I was dismayed to note that with your latest issue, you’ve changed your focus from women over 40 to "For Women of Style & Substance." This sounds much more like Town and Country and not something targeted for all women over 40. I and my friends relate to over 40 issues, we don’t relate to "Style & Substance" as we’re too busy surviving to have style and substance. I will let the subscription run, however, you’ve probably lost me for the renewal and certainly for the gifts…
Anita D. Wilkerson
Having an Illness. And Having to Prove It
Thank you so much for printing Leslie Egnuss’ article regarding her MS diagnosis. I had almost the identical symptoms in the years before my own diagnosis of MS. Although I am married to a police officer instead of a doctor, I received the same comments from my husband, family, friends and doctors. One doctor even told me that I needed to focus less on myself and more on taking care of my husband. He told me to cook dinner, clean house, and be a good wife to my husband. Little did he know that I was the bread winner in my marriage, working full time, taking care of 3 kids, and taking care of most of the household work, including laundry, cooking, and cleaning! I was finally diagnosed when the MRI showed plaques and the spinal tap was positive for O bands. The neurologist I had at the time called me on the phone to let me know I had MS. He was very nonchalant. Gratefully, I have a great neurologist now but it’s still an uphill battle when you are a woman
with a chronic progressive disease. It is still very much a man’s world especially in the medical field.
This is a very unusual act for me… to contact the editor of a magazine I subscribe to…. but I am compelled to tell you how much I dislike the April cover. I would not have purchased it on a newsstand and only have as I subscribe. The photo does not seem to match your audience, the content of your magazine ("For Women of Style and Substance") nor Dana.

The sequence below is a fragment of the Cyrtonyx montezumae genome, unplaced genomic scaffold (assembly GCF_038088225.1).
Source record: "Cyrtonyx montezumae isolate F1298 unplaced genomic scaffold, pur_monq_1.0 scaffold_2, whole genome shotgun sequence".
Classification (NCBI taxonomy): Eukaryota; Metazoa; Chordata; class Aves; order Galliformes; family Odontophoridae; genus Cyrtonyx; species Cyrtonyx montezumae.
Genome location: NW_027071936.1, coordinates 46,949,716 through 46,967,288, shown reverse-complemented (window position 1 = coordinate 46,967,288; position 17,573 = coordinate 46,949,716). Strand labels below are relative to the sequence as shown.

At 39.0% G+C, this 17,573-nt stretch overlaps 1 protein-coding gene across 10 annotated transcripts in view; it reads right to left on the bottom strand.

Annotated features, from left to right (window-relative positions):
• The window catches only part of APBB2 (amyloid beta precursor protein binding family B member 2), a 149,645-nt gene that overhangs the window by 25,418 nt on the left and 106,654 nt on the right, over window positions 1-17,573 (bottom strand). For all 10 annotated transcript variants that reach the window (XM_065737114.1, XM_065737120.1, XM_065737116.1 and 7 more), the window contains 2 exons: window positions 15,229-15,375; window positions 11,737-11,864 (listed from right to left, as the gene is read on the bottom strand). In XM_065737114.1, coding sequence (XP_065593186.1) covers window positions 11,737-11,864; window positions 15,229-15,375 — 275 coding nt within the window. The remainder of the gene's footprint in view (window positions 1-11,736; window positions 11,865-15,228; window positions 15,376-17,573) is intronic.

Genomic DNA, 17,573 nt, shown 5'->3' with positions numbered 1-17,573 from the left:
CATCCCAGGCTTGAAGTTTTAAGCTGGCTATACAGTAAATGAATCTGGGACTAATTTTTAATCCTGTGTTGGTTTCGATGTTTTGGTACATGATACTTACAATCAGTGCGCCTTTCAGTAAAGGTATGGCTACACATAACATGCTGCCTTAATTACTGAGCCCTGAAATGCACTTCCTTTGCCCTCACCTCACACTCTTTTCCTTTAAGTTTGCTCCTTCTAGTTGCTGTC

Wrinkles and All
I just opened the most recent issue of More magazine and read your editorial piece on the angst of feminism. Then, directly below that, I read the notification of the next beauty contest. Getting any sense of irony?
I wouldn’t mind your concept of a beauty contest if it actually featured real women over forty and celebrated their beauty — pudginess, gray hair, wrinkles and all, but more importantly, their experience, their wisdom and their outward signs of survival. As I recall, your last beauty contestants were chosen because they managed to look twenty years younger. I resent the constant emphasis on anti-aging under the guise of supporting older women. The magazine contradicts itself with every issue.
My fiftieth birthday looms this year, and I’d like to feel as if I have a place in the world instead of feeling elbowed out because I don’t look twenty anymore or fit into a size six.